Each time the reviewer makes a selection from one of the filters, we’ll want to refresh the results displayed in the Tile List. To do this, we’ll need to wrap the user inputs in a Form widget and submit the form with each selection.

First, we’ll enclose the Select widgets in a Form by selecting all three, right-clicking and choosing Wrap In > Form. Then we’ll add a Submit Form action to the canvas and connect it to each of the Select widgets. Right-click each of the three resulting navigation lines and choose Move to > On change. Now the form will be submitted each time the reviewer makes a new selection in any of the three Select widgets.

Finally, add a Clipboard widget to the canvas and use it to send data from each of the Select widgets to the Clipboard. So the Select widgets retain their new values after a page refresh, add a second Clipboard widget to the canvas and drag it to each of the Select widgets, selecting the corresponding field name for each one.

The top portion of your page will now look something like this:

Filters applied

Add Where conditions to filter the data flow

Now we’re ready to add the Where conditions that will filter the records flowing into the Tile List.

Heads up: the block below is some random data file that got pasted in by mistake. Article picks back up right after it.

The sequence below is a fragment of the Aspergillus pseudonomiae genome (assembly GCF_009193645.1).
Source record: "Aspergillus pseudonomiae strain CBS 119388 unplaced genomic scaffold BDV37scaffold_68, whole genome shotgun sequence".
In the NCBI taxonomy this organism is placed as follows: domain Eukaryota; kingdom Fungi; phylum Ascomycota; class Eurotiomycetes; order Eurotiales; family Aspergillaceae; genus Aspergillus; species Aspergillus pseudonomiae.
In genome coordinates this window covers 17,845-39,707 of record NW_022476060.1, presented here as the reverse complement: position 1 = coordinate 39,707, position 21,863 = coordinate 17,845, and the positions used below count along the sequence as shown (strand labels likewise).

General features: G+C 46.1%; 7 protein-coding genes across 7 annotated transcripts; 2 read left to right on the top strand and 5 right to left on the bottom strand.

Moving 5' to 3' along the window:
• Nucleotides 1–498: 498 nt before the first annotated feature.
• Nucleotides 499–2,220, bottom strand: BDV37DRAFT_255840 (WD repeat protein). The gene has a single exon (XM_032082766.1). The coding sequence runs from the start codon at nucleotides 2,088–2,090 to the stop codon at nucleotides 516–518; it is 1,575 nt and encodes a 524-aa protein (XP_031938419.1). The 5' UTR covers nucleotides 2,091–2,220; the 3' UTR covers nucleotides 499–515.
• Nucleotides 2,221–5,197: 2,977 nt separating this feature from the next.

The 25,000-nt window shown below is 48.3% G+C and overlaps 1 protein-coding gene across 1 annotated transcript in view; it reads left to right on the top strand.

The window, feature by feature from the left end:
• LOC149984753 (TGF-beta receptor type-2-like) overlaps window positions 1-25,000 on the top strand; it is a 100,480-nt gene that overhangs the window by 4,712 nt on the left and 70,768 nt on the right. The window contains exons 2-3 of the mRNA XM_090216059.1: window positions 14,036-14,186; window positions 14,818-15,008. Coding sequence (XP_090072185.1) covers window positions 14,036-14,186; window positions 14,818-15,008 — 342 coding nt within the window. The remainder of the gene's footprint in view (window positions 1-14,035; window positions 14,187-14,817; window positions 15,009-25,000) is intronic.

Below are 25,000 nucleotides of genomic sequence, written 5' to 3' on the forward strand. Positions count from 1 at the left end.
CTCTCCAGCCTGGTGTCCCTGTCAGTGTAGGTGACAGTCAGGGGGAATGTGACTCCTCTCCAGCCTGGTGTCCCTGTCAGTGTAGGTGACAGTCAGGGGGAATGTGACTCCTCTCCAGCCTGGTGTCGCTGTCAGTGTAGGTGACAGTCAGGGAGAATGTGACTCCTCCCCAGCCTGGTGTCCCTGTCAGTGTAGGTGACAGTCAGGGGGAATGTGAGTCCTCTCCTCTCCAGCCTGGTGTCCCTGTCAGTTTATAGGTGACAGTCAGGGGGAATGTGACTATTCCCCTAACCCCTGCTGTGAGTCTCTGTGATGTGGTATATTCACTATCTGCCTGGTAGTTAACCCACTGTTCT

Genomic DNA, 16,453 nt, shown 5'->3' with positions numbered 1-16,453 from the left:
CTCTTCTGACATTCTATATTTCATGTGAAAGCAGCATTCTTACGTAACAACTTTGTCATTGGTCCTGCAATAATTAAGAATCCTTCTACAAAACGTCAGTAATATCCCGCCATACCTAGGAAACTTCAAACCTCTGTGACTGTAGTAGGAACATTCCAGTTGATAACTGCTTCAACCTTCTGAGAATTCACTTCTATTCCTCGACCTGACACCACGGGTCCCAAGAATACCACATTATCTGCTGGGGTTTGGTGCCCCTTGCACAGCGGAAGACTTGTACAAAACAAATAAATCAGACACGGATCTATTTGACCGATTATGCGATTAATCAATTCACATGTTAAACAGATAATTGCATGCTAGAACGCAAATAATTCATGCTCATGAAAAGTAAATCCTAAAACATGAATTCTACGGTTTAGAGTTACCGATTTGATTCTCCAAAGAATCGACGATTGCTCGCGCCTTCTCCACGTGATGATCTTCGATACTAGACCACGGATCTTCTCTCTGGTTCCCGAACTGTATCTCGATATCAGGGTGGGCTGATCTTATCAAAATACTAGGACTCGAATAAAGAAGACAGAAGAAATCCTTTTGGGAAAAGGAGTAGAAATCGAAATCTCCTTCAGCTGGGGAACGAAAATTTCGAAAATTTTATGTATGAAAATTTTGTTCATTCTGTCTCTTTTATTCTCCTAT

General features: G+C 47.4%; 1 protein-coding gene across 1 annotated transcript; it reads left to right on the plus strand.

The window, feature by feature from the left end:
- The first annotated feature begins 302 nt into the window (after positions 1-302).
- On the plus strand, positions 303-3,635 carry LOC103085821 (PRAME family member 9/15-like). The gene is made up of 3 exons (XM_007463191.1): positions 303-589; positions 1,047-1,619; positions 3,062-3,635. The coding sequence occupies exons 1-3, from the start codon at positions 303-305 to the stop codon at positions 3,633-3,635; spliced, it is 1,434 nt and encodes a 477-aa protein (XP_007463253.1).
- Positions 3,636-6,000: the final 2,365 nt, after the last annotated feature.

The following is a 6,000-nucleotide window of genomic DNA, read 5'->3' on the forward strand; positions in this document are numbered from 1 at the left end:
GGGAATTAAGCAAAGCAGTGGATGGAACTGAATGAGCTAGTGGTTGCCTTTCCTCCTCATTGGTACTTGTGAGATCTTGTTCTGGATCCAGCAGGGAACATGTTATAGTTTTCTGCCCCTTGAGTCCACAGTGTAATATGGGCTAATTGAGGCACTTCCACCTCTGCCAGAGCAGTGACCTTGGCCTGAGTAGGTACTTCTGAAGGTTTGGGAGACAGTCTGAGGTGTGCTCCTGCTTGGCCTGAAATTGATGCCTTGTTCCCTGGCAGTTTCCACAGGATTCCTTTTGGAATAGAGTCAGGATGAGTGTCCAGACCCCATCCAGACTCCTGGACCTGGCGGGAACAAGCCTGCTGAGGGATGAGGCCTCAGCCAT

First, let’s filter on Price. Drag the Price field label — the one on the far left in the image above — and release it on the Get PRODUCTS widget that’s being used to populate the Tile List. Two things happen: a data flow line labeled with a ‘C’ now connects the field label to the Record widget, and the Record widget no longer contains the word ‘ALL’. If you select the Record widget, you will see in the Properties panel that the following Where condition now appears: “Price equals [price].”

Repeat the process above for the Weight field, and again for the Category field. Then select the Get PRODUCTS widget, and click the Where button in the Properties panel to open the Where dialog.

Two of the rules that were created for us have a problem. The operator for the rules associated with the Price and Weight fields is currently ‘equals’, which will not give us the results we want. Expand the drop down list in the second column for the Price and Weight rules, and choose ‘is at most’. When you close the Where dialog, the Where conditions in the Properties panel will look like this:

Where conditions in the Properties panel

Test your simulation

Launch the page in your browser. At first, the page will load with no results displayed under the filters. To get some results, you will need to make a selection in the Type (Category) filter. Each selection in this field will give you different results. Now test the other two filters.

If the Where conditions are working as expected, each selection in the Price and Weight filters should narrow down the results you received after choosing a phone Category.

Optional enhancement – improving the user experience

As it is currently laid out, the interface on this page is not very intuitive. To improve the user experience, you could move the Category filter up on the page and present it as “Step 1″ in choosing a phone. Taking this even further, you could hide the Price and Weight filters until a selection is made in the Category filter.